Meet our Faculty: Dr. Donna Alfano Bussell
Dr. Donna Alfano Bussell
Associate Professor of English
Ph.D. English, Columbia University
Phone: (217) 206-8091
Office: UHB 3072
Teaching Concentrations: Medieval and Early Modern Literature: Chaucer, Dante, Arthurian romances; devotional literature; liturgy; medieval and early modern women; linguistics: introduction to linguistics; history of the English language; sociolinguistics; digital humanities; Tolkien
Selected Courses Taught: Lower Division: Freshman Seminar: Medieval Giants, Castles and Cathedrals; What is Power? UIS Capital Scholars Honor Program; Introduction to British Literature
Upper Division: Introduction to Linguistics; J. R. R. Tolkien, Lord of t he Rings; Medieval Warcraft; The Story of Food; Chaucer and His Era; Arthurian Literature; History of the English Language; Shakespeare Project
Graduate / Senior Seminars: Women in Medieval Literature; Women in Medieval and Early Modern Britain; Digital Humanities Research Methods; Dante; Chaucer and Shakespeare; Sociolinguistics in English Studies
UIS nominee for the “U.S. Professors of the Year” award, sponsored by CASE and Carnegie Foundation for the Advancement of Teaching
UIS Pearson Faculty Award for Excellence in Teaching, 2014
UIS SAIG AY 2013-14 English and History Departments’ initiative to create curriculum and prepare faculty for teaching in Digital Humanities
UIS College of Liberal Arts and Sciences Excellence in Teaching Award
American Association of University Women Short-Term Research Grant
- “Adgar/ William, Le Gracial / The Book of Grace.” Vernacular Literary Theory from the French of Medieval England Texts and Translations, c.1120- c.1450. Eds. Jocelyn Wogan-Browne, Thelma Fenster, and Delbert Russell. Woodbridge: D.S. Brewer. June 2016.
- “Challenging Cluny in England: The Magdalene Liturgies at Lewes and Pontefract.” Mary Magdalene in Medieval Culture: Conflicted Roles. Eds. Peter Loewen and Robin Waugh. Routledge Press: Studies in Medieval Literature and Culture 2014. 140-160.
- with Joseph M. McNamara (Geographic Information Systems Laboratory, UIS). “Barking Abbey: A GIS Map of a Medieval Nunnery.” Peregrinations: Journal of Medieval Art and Architecture 4.2 (Autumn 2013): 173-189. (PDF)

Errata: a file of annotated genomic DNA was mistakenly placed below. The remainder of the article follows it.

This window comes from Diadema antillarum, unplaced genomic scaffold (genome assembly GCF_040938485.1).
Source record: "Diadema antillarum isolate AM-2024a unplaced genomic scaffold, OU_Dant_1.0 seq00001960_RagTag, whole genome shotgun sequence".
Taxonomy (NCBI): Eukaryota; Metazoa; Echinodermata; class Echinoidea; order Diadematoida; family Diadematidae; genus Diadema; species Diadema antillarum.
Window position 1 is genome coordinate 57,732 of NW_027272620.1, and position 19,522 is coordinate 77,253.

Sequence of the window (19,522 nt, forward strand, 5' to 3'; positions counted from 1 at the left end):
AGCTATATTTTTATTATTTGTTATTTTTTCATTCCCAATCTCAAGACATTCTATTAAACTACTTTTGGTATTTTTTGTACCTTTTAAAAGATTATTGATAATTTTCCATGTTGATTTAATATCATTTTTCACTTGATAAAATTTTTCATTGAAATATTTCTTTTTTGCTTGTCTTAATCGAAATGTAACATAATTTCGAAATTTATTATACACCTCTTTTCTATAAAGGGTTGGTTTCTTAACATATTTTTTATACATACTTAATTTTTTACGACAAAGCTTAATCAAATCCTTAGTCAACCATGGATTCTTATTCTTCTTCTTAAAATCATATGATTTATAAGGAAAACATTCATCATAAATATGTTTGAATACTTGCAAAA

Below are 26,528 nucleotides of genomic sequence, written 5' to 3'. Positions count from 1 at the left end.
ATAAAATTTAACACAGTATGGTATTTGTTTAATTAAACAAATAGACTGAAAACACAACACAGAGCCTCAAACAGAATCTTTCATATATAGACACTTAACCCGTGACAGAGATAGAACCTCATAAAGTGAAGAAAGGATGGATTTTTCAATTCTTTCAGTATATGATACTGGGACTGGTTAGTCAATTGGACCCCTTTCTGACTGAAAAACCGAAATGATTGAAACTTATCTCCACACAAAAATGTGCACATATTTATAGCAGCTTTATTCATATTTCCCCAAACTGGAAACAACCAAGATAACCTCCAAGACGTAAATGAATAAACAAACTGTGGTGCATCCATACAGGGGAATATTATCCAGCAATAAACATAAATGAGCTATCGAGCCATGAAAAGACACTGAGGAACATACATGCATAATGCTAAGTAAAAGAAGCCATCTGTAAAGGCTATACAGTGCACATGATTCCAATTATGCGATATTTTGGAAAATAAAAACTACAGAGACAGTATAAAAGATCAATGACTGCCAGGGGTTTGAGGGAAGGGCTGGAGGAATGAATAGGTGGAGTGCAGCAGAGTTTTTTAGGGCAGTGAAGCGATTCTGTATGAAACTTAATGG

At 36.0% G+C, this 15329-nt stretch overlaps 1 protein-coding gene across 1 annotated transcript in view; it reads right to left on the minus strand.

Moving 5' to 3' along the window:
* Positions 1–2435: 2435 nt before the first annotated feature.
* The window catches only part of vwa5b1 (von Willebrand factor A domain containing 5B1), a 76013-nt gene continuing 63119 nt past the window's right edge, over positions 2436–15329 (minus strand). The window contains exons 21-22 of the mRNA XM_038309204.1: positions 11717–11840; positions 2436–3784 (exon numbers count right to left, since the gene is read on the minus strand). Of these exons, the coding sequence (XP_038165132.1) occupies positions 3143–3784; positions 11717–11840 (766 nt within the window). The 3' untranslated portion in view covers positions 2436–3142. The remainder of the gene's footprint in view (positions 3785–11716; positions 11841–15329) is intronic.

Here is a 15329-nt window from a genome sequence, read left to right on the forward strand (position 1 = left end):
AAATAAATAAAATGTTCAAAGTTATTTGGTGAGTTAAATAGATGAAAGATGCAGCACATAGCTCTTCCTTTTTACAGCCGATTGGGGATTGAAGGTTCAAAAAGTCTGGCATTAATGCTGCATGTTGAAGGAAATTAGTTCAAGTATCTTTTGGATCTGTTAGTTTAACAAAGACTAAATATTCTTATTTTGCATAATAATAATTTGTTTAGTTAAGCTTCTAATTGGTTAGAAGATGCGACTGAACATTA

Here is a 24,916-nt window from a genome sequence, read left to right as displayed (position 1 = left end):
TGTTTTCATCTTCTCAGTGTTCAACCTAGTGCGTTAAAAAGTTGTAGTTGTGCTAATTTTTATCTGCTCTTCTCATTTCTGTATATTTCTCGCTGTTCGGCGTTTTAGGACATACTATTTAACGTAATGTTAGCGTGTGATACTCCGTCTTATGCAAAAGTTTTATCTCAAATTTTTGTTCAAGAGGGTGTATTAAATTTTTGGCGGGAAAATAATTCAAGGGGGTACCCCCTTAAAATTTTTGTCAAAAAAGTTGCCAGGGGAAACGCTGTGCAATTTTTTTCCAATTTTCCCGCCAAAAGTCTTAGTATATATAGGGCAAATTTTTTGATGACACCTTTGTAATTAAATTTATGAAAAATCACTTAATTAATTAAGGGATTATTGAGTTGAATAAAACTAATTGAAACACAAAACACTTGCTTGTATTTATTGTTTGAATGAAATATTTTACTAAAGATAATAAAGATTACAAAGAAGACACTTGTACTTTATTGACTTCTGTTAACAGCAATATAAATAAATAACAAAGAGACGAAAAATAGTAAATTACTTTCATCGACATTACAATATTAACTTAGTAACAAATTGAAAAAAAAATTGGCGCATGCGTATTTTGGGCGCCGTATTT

- “Cicero, Aelred, and Guernes: The Politics of Love in Clemence of Barking’s Catherine.” Barking Abbey: Authorship and Authority in a Medieval Women’s Community. Eds. Jennifer N. Brown and Donna Alfano Bussell. Woodbridge: Boydell and Brewer/York Medieval Press 2012. 183-209.
Among the things I love most about teaching at UIS are the small class sizes and the chance to teach diverse students at every level, both online and on-campus. I am free to work with students on creative, engaging, and self-directed projects in many of our courses. Classes are very active. We have many resources for hands-on learning and practice. But what I enjoy most about the scale of UIS is that we can also really talk. One of our graduate students recently “verbed” the noun “campfire” (as in, “Let’s campfire!”), inventing our seminar’s distinctive call to a discussion circle. This image sums up the pleasure of teaching here.
I know from personal experience that career paths can change many times in one’s professional lifetime. I have a special interest in teaching that began with my two previous careers as a public health nurse (RN/PHN) and as a certified bilingual (English-Spanish) speech-and-language pathologist. In the latter, I spent many years working with special needs children. In each of these careers, teaching was central. In recent years, I have especially enjoyed being the English liaison for the UIS Teacher Education Program, allowing me to directly apply my previous interest and experience in teaching in multiple environments.
Because of my background and love of teaching, I also appreciate the diverse group of students at UIS who are forging ahead and breaking new ground for themselves in their education. It’s a pleasure to mentor students as they explore ways of presenting their work, prepare applications for scholarships or post-graduate professional programs, or re-think their careers and educational goals.